You’re conscientious, loyal and hard-working. So why haven’t you been offered a promotion? Before you blame office politics, difficult people or your boss, it’s worth considering whether you’re sabotaging your own success.
In particular, ask yourself whether a passive, unassertive communication style is holding you back. Here are four behaviours you need to drop if you want to be taken seriously the next time a promotion opportunity comes up.
1. Staying silent in meetings
If you want senior people to take you seriously, you need to voice your opinions and ideas. Meetings are an ideal place to do this. So make sure you speak up assertively. If you feel nervous about doing so, use the following three tips to build your confidence levels.
- Prepare by reviewing the meeting agenda and writing brief notes on ideas you can contribute or questions you can ask. Make sure that your contributions and queries are constructive, so you’ll make a great impression. You don’t want to look like a difficult person.
- Speak within the first five minutes of the meeting. Research had shown that people who do this tend to be given more attention than those who sit silently through the start of a meeting.
- Volunteer to deliver a paper or presentation. This doesn’t have to be long. But it should be carefully prepared so that you come across as well organised and in command of your topic. Aim to speak assertively and with a solution focused approach
2. Leaving problems for other people to solve
People in senior roles are expected to have strong collaborative problem-solving and decision-making skills. You’ll stand out as a candidate for promotion if you have a reputation for sorting out problems in your current position. So don’t sit back and wait for someone else to fix things – do it yourself. Be assertive and tackle difficult conversations.
Not confident that you know how to solve problems well? Then it’s time to learn. To improve your problem-solving skills, try the following ideas.
- Enrol in a short course on collaborative problem solving and decision-making
- Ask your boss to coach you in problem-solving skills, or find a coach who can help in this area
- Volunteer for special tasks and projects which will stretch your thinking skills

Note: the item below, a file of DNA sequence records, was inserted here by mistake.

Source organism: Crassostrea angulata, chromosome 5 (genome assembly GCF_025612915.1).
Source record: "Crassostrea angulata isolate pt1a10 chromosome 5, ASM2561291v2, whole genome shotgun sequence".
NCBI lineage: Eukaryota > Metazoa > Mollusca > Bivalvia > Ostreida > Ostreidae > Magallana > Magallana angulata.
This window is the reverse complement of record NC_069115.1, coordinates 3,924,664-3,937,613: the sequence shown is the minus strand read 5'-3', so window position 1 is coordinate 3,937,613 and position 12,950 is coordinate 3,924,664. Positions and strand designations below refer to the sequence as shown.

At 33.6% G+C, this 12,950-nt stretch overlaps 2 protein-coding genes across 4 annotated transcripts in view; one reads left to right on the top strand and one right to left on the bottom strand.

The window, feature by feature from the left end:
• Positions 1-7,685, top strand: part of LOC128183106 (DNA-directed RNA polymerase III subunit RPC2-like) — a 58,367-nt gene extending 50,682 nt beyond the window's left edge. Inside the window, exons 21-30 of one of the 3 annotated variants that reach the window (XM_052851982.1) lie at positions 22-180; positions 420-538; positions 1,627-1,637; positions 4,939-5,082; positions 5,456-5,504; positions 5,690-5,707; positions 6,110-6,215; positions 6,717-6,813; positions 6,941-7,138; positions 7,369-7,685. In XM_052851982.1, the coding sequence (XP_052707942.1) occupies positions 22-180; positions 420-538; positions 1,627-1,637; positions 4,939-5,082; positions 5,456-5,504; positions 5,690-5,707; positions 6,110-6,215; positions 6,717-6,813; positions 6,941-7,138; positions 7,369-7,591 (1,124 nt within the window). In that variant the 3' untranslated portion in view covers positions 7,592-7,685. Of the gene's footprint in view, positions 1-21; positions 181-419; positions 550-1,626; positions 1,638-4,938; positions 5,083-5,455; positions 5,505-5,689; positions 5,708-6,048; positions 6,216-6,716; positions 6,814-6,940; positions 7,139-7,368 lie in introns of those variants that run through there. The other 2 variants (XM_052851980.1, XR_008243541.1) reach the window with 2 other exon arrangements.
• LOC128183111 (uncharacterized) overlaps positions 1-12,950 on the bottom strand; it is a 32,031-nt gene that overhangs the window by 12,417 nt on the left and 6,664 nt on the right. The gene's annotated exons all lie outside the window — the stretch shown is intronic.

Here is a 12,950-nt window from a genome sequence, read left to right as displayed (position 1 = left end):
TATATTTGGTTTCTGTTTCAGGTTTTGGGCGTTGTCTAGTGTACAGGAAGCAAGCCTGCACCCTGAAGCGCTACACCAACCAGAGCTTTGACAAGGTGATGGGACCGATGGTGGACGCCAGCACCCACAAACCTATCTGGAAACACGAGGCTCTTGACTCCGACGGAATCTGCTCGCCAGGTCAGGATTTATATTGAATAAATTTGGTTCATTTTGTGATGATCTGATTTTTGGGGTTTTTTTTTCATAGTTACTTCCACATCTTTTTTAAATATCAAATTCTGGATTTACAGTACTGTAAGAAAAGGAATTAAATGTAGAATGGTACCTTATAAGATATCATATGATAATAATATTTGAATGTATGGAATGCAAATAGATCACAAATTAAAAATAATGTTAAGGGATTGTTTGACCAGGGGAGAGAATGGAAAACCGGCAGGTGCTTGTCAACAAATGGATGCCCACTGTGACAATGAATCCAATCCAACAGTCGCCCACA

- Join a social group or hobby group and volunteer to take an active role which will develop your problem-solving skills
3. Sticking to your comfort zone
You’re more likely to be promoted if you stand out as someone proactive and willing to take risks. So if you’ve been doing the same tasks for more than 6 months, it’s time to expand your repertoire. Some ways to do this include:
- Offering to review and improve standard operating procedures
- Putting your hand up for new projects
- Enrolling in a course to upgrade your qualifications
- Asking your boss to increase your responsibilities
- Offering to train or mentor new staff
- Participating in a secondment or job exchange
- Learning how to improve your conflict resolution skills
4. Failing to build your personal brand
Nobody likes a braggart. But nobody promotes a wallflower. So you need to get active about building your profile, expanding your professional networks and managing your personal brand. Here are a few tips to get you started.
- Review your LinkedIn profile (or create one if you haven’t done so already). Make sure this highlights your skills and achievements. And check that your photo looks professional and creates a good impression.
- Submit articles to in-house publications or professional journals. The aim is to get your name out there. Write about what you know best: you’ll be amazed at how positively others respond when you share your expertise.
- Comment on social networking sites. Do this at least once a week, so that you have a regular online presence. This doesn’t have to take a lot of time. Just spend a few minutes a day responding to others’ posts or contributing answers to questions.
- Attend functions and networking events. If you feel shy about socialising, it helps to set goals before attending events. This will help you avoid looking passive and unconfident. For example, you might decide to meet three new people, to speak to someone from another department, or to offer to help someone less experienced build their skills.